Bursch: Well, I don't think you can convince anyone that they have a problem if they don't think they have a problem. As a pastor, you know, that we've all thought if I just preach a stronger message, they'll certainly change.

And sadly, I think there's some pastors listening right now who would be like, oh, I don't have a problem with that. And you're the problem. It's the fatal flaw. Everybody has this fatal flaw that everyone else knows about you, but you don't know yourself. And sadly, I find that with pastors as well, and don't worry, I got one as well that I'm not aware of.

But I think every one of us needs to know, one, why other people are so divisive. Like even if you're not online much, you need to know why your congregation is acting a certain way. This online reality is now coming into our in-person communication. So, you need to be aware of what's happening.

And what I found, a lot of people reading this book, they've said they were reading it more to think about other people. And then as they read it, it more became about their own life. This isn't to condemn someone or say you're a terrible person. For me, I believe when you grow in Christ, you grow in humility because I'm in the center of God's grace. I can look at the weaknesses, failings, faults in my life from a place of grace.

My goal is to grow in this. So as I grew in my studies, I'm assuming you'll grow. As you read through this as well, you might not come to the same inclusions, but you'll definitely grow. Because we have to see, am I actually what I think I'm doing? Is it actually happening? Am I actually facilitating reconciling environments where people can come to the Lord?

You’ve seen this with pastors, right? Young pastors do this. Young pastors sometimes think preaching with a lot of passion and strong words will change lives. And they say things with a lot of authority. And they're, you know, from the pulpit, they're saying these really...and anybody goes “amen...and they're saying things really strong, but as you get older, you realize, you know, I did those things, but did people change?

Or was I just kind of saying strong things and quote unquote, preaching to the choir? You stop worrying about that, right? You start communicating in a more way of, it's not about how strong, it's is change occurring? And I want people to deal with it.

Vaters: Yeah, and online skews that because, you mentioned Marshall McLuhan's line earlier, the medium is the message. And that's really true online because every online platform, especially the major ones, are built on these really sophisticated algorithms that treat us by the category that they, or a multiple group of categories so that they can sell us stuff.

Bursch: So they are literally treating us as members of a category and not as individual human beings. And that then changes the way we communicate with others to communicate with others who are people who are members of a category rather than as individual human beings. And the whole thing accelerates and amplifies this whole idea of the dehumanization of others. And it rewards the extremes because the extremes then push us even further through the algorithm, into a tight category.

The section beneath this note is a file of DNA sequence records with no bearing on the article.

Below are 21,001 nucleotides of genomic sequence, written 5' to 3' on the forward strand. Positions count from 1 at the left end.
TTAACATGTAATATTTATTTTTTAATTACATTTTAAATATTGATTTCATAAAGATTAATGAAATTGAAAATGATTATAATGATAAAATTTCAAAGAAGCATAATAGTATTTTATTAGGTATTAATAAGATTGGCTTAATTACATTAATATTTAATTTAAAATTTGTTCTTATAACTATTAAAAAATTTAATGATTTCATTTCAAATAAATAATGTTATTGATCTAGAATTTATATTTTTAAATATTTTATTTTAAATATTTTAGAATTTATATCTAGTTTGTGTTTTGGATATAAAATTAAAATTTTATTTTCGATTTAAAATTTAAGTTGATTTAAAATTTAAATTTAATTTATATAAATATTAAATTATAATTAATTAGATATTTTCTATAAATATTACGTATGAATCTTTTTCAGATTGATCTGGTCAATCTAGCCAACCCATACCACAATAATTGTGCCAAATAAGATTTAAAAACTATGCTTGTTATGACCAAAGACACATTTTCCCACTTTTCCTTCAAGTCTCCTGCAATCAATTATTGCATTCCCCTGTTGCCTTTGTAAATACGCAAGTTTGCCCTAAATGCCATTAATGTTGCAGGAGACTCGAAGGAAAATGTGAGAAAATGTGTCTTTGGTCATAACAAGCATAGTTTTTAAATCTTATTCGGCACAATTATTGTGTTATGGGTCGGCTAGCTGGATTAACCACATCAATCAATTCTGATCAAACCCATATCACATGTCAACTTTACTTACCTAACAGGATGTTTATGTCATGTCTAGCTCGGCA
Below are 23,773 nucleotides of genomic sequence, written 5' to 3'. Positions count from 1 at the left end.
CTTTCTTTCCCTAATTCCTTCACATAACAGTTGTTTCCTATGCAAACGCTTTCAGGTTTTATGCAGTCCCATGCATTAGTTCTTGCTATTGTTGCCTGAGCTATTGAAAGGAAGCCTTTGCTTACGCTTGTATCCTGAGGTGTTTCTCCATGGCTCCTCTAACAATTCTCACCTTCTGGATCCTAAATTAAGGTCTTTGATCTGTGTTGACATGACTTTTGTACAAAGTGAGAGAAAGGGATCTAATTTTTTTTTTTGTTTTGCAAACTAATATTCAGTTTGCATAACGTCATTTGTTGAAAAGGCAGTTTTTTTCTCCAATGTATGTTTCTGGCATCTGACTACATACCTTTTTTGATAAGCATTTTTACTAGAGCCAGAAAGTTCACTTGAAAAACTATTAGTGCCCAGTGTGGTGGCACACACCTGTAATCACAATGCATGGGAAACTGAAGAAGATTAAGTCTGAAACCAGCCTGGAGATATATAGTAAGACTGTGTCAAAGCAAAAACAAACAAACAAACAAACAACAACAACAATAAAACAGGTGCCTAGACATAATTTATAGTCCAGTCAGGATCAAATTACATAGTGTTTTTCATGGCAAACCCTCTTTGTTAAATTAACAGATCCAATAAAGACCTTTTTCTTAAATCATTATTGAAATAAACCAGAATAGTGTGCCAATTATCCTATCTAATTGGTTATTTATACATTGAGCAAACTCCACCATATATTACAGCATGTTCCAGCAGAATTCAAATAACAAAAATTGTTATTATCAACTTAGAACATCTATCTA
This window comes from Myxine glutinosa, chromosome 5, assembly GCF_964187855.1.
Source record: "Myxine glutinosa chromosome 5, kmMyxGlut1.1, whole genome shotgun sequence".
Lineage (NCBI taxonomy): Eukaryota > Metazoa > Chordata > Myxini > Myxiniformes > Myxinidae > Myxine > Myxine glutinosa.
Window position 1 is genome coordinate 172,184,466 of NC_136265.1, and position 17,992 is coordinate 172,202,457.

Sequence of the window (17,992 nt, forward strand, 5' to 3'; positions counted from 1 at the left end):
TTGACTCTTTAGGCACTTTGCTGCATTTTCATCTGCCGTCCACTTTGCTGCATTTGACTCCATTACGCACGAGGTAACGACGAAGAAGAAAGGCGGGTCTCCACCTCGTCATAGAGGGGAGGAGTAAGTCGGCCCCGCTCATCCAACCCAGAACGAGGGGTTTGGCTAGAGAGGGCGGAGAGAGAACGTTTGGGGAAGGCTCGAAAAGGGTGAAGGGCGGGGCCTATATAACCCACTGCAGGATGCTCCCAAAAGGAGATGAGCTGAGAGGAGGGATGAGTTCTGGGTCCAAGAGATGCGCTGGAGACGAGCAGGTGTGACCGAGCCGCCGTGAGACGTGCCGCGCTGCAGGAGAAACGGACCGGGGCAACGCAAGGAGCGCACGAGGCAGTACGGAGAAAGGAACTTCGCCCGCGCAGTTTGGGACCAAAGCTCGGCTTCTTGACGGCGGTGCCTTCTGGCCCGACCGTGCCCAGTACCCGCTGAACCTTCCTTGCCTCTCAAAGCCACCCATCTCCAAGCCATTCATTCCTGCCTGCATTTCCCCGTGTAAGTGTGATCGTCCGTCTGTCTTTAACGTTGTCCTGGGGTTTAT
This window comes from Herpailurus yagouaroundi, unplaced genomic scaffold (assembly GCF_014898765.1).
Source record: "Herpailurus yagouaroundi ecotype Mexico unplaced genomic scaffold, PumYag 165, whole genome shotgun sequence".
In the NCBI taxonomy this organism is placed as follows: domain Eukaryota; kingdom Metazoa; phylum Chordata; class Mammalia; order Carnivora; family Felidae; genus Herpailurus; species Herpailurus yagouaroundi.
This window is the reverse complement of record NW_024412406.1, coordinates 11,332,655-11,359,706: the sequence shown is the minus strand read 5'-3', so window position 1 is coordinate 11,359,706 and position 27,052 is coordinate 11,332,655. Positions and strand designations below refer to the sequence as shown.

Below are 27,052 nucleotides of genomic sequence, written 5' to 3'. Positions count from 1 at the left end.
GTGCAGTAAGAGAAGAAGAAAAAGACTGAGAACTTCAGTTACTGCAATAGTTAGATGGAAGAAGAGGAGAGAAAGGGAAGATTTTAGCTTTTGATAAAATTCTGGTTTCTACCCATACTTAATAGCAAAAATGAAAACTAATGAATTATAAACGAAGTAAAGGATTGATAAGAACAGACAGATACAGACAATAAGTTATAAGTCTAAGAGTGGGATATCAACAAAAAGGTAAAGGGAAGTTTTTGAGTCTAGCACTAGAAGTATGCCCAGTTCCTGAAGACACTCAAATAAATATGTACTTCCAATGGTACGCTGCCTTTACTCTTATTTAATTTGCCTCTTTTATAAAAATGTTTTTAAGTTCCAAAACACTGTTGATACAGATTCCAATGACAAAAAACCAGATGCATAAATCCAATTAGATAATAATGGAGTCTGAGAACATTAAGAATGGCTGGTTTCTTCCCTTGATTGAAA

And then the people who are in that category with us, they laud us for what we're doing. And we think I'm really getting through. No, you're just yelling in a room of people who already agree with you and are applauding you. You're not actually changing anybody in the other room.

And you know, there used to be this idea. We need to get the church outside the walls of the church, right? Everybody said that we got to get outside of the walls. Well, the internet allows you to get outside the walls and what are we doing? We're creating these segmented communities of like-minded people and creating walls around us, where we just hang around with people with the same ideology.

And I use a term that these two scholars, Rainie and Wellman, use that people are using the internet primarily for networked individualism, which means I use it to get my individualistic needs met. So I need to find people who agree with my politics, because it feels good to have people agree with me. And that's using an individualistic need and then networking with people in order to get that individualistic need met. And we're doing this in all kinds of segmentation. They like my politics. They like my music. They like my way of viewing the world. They like my understanding of race and justice, whatever it is.

And then we find ourselves walled off in these homogeneous, ideological, segmented communities, just like we're some church that no one visits. That's not my goal. My goal is, especially if I believe, even if you believe all those things are true and everybody in your walled off group are doing it right, that's not what we're called to do as Christians. Like, I don't want to be the Christian who goes to my Christian Church, listens to my Christian radio, hangs out with my Christian friends until Christ returns. That's not what I'm called to do, and I don't want to be that online.